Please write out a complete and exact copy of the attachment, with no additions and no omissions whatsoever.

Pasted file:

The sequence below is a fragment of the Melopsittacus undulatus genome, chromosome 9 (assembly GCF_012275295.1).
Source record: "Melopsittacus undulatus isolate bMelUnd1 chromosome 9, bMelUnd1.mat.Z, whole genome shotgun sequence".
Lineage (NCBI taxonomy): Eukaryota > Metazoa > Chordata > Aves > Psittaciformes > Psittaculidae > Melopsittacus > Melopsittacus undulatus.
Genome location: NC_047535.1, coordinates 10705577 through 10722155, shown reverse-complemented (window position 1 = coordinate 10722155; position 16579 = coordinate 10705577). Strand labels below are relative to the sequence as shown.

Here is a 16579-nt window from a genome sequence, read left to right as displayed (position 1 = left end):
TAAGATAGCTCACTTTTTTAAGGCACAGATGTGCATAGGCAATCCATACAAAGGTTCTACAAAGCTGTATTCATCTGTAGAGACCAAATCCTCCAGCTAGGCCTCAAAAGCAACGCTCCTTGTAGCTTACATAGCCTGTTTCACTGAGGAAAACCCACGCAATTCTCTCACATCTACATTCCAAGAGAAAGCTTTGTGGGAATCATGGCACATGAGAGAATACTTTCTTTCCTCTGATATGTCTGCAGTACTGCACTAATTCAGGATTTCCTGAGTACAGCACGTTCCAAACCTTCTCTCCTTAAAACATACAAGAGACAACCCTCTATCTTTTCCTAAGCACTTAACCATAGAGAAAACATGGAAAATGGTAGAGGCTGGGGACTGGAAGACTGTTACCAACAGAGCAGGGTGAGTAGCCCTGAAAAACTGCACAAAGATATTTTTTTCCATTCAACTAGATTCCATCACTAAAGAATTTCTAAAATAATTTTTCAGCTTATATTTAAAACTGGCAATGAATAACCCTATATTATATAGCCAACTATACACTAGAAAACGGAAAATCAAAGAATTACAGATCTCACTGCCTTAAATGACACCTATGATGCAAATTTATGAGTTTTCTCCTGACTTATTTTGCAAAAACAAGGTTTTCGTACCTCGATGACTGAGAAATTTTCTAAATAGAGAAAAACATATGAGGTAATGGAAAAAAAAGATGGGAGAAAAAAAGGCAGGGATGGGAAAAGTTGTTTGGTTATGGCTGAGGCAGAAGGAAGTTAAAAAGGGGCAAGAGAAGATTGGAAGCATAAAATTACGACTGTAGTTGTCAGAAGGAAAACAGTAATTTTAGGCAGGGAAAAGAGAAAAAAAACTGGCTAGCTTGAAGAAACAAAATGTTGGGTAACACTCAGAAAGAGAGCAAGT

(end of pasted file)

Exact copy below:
The sequence below is a fragment of the Melopsittacus undulatus genome, chromosome 9 (assembly GCF_012275295.1).
Source record: "Melopsittacus undulatus isolate bMelUnd1 chromosome 9, bMelUnd1.mat.Z, whole genome shotgun sequence".
Lineage (NCBI taxonomy): Eukaryota > Metazoa > Chordata > Aves > Psittaciformes > Psittaculidae > Melopsittacus > Melopsittacus undulatus.
Genome location: NC_047535.1, coordinates 10705577 through 10722155, shown reverse-complemented (window position 1 = coordinate 10722155; position 16579 = coordinate 10705577). Strand labels below are relative to the sequence as shown.

Here is a 16579-nt window from a genome sequence, read left to right as displayed (position 1 = left end):
TAAGATAGCTCACTTTTTTAAGGCACAGATGTGCATAGGCAATCCATACAAAGGTTCTACAAAGCTGTATTCATCTGTAGAGACCAAATCCTCCAGCTAGGCCTCAAAAGCAACGCTCCTTGTAGCTTACATAGCCTGTTTCACTGAGGAAAACCCACGCAATTCTCTCACATCTACATTCCAAGAGAAAGCTTTGTGGGAATCATGGCACATGAGAGAATACTTTCTTTCCTCTGATATGTCTGCAGTACTGCACTAATTCAGGATTTCCTGAGTACAGCACGTTCCAAACCTTCTCTCCTTAAAACATACAAGAGACAACCCTCTATCTTTTCCTAAGCACTTAACCATAGAGAAAACATGGAAAATGGTAGAGGCTGGGGACTGGAAGACTGTTACCAACAGAGCAGGGTGAGTAGCCCTGAAAAACTGCACAAAGATATTTTTTTCCATTCAACTAGATTCCATCACTAAAGAATTTCTAAAATAATTTTTCAGCTTATATTTAAAACTGGCAATGAATAACCCTATATTATATAGCCAACTATACACTAGAAAACGGAAAATCAAAGAATTACAGATCTCACTGCCTTAAATGACACCTATGATGCAAATTTATGAGTTTTCTCCTGACTTATTTTGCAAAAACAAGGTTTTCGTACCTCGATGACTGAGAAATTTTCTAAATAGAGAAAAACATATGAGGTAATGGAAAAAAAAGATGGGAGAAAAAAAGGCAGGGATGGGAAAAGTTGTTTGGTTATGGCTGAGGCAGAAGGAAGTTAAAAAGGGGCAAGAGAAGATTGGAAGCATAAAATTACGACTGTAGTTGTCAGAAGGAAAACAGTAATTTTAGGCAGGGAAAAGAGAAAAAAAACTGGCTAGCTTGAAGAAACAAAATGTTGGGTAACACTCAGAAAGAGAGCAAGT